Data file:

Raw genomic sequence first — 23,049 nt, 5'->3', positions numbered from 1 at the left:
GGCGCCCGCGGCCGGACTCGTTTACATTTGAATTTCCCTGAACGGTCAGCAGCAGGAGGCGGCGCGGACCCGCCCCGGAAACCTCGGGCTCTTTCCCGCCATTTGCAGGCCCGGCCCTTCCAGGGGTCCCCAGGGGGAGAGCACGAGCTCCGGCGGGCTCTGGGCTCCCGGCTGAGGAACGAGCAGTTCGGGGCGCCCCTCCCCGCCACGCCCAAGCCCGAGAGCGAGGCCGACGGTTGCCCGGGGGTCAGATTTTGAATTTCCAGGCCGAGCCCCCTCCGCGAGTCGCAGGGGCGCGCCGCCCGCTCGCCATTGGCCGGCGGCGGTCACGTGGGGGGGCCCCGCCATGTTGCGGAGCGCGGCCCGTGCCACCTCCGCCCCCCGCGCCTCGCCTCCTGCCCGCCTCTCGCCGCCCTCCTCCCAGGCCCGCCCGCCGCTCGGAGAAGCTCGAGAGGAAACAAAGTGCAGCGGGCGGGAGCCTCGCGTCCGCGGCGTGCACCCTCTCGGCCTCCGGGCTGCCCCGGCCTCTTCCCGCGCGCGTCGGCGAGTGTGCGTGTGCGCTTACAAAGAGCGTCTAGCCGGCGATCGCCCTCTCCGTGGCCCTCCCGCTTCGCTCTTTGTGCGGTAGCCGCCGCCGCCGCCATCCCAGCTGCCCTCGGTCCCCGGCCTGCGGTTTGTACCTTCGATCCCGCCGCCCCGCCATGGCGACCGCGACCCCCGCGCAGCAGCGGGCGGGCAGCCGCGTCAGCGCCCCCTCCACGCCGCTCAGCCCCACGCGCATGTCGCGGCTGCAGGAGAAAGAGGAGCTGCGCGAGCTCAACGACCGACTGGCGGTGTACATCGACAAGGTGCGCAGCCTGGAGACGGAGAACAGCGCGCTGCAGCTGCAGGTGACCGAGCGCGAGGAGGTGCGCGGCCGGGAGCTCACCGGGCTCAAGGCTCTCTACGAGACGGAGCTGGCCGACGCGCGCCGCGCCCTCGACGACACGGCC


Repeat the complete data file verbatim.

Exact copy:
Raw genomic sequence first — 23,049 nt, 5'->3', positions numbered from 1 at the left:
GGCGCCCGCGGCCGGACTCGTTTACATTTGAATTTCCCTGAACGGTCAGCAGCAGGAGGCGGCGCGGACCCGCCCCGGAAACCTCGGGCTCTTTCCCGCCATTTGCAGGCCCGGCCCTTCCAGGGGTCCCCAGGGGGAGAGCACGAGCTCCGGCGGGCTCTGGGCTCCCGGCTGAGGAACGAGCAGTTCGGGGCGCCCCTCCCCGCCACGCCCAAGCCCGAGAGCGAGGCCGACGGTTGCCCGGGGGTCAGATTTTGAATTTCCAGGCCGAGCCCCCTCCGCGAGTCGCAGGGGCGCGCCGCCCGCTCGCCATTGGCCGGCGGCGGTCACGTGGGGGGGCCCCGCCATGTTGCGGAGCGCGGCCCGTGCCACCTCCGCCCCCCGCGCCTCGCCTCCTGCCCGCCTCTCGCCGCCCTCCTCCCAGGCCCGCCCGCCGCTCGGAGAAGCTCGAGAGGAAACAAAGTGCAGCGGGCGGGAGCCTCGCGTCCGCGGCGTGCACCCTCTCGGCCTCCGGGCTGCCCCGGCCTCTTCCCGCGCGCGTCGGCGAGTGTGCGTGTGCGCTTACAAAGAGCGTCTAGCCGGCGATCGCCCTCTCCGTGGCCCTCCCGCTTCGCTCTTTGTGCGGTAGCCGCCGCCGCCGCCATCCCAGCTGCCCTCGGTCCCCGGCCTGCGGTTTGTACCTTCGATCCCGCCGCCCCGCCATGGCGACCGCGACCCCCGCGCAGCAGCGGGCGGGCAGCCGCGTCAGCGCCCCCTCCACGCCGCTCAGCCCCACGCGCATGTCGCGGCTGCAGGAGAAAGAGGAGCTGCGCGAGCTCAACGACCGACTGGCGGTGTACATCGACAAGGTGCGCAGCCTGGAGACGGAGAACAGCGCGCTGCAGCTGCAGGTGACCGAGCGCGAGGAGGTGCGCGGCCGGGAGCTCACCGGGCTCAAGGCTCTCTACGAGACGGAGCTGGCCGACGCGCGCCGCGCCCTCGACGACACGGCC